you are using the jdbc interface from java.sql classes, so the type of driver will not have any logic impact in your code, it will only have runtime / deployment impact.
You are also using the ojdb14.jar from Oracle, probably with a "thin" jdbc configuration, which means you are using a type-4 driver configuration. With such a configuration, you will only need to deploy the JDBC jar file with your database accessing program.
The other options include a JDBC bridge, which really means an ODBC connection wrapped in JDBC clothing. This means you would have to configure your system for correct ODBC function, and then use a JAR file to access ODBC. Due to the extra "hop" of data through ODBC, one would expect it to be a bit slower than a type-4 access; however, there is a possibility that the ODBC is optimized to such a great extent for a particular situation, that the extra hop is negligible. As with most performance concerns, the truth is discovered by testing (in your environment).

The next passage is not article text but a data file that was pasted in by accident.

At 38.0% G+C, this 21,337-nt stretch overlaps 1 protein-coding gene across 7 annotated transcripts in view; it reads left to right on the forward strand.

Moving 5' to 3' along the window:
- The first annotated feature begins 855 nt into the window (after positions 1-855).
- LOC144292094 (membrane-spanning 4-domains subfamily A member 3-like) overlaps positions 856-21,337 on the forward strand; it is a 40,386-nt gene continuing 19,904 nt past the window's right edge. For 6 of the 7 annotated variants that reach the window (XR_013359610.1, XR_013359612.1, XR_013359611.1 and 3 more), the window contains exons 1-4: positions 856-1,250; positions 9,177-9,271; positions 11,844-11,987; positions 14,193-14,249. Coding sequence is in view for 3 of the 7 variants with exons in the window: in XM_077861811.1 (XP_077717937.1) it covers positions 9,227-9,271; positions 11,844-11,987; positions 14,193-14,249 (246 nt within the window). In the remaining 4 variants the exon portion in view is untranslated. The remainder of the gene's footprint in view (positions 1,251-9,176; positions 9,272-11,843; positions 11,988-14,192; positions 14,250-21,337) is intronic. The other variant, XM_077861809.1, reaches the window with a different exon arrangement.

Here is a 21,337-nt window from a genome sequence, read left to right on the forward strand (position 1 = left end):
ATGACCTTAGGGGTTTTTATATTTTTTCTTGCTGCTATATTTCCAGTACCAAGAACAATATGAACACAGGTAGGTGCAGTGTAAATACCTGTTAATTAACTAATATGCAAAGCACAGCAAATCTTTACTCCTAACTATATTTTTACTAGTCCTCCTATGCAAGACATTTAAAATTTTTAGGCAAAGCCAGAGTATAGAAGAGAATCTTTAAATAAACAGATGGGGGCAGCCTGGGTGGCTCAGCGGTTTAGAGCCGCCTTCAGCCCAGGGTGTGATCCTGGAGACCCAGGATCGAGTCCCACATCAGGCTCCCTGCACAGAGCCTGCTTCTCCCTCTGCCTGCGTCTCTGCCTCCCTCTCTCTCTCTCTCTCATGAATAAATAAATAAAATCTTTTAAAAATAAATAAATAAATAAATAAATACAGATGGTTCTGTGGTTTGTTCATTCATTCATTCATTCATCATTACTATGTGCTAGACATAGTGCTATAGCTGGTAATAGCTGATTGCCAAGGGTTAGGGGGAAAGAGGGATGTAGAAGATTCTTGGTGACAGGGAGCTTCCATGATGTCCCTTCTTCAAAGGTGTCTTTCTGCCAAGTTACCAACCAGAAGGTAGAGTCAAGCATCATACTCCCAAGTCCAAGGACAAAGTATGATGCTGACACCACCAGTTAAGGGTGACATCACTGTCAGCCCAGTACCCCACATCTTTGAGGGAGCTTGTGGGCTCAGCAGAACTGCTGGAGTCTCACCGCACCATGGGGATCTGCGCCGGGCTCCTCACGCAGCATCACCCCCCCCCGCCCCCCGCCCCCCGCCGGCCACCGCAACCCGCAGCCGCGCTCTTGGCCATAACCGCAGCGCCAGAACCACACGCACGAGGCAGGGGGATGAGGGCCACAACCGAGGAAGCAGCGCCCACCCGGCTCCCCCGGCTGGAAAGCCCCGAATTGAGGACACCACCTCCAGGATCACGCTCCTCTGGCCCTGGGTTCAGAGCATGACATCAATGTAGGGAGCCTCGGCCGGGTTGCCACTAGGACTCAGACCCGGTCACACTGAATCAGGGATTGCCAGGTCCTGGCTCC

The type-2 drivers again use a Java (JDBC) API; however, they bridge the calls into a C or C++ style shared library, which then handles the real connection. If the driver is optimized to be so fast that the JNI setup / tear down calls are negligible in cost, then perhaps it might outperform type-4 drivers.
Type 3 drivers basically proxy (or relay) the request to another network resource. That typically incurs an extra network hit, but again, that doesn't say much about actual performance.
Type 4 drivers are the ones you probably want to stick with. The Java program connects directly to the database, meaning that if there is a problem, it will be captured entirely within the JVM of the program making the connection (type 1, it's in the ODBC layer, type 2 it's in the native compiled code, type 3 it's in the remote network proxy).
Again none of this has to do with functionality; however, they all impact how to deploy, how to debug, and how to configure the database connection.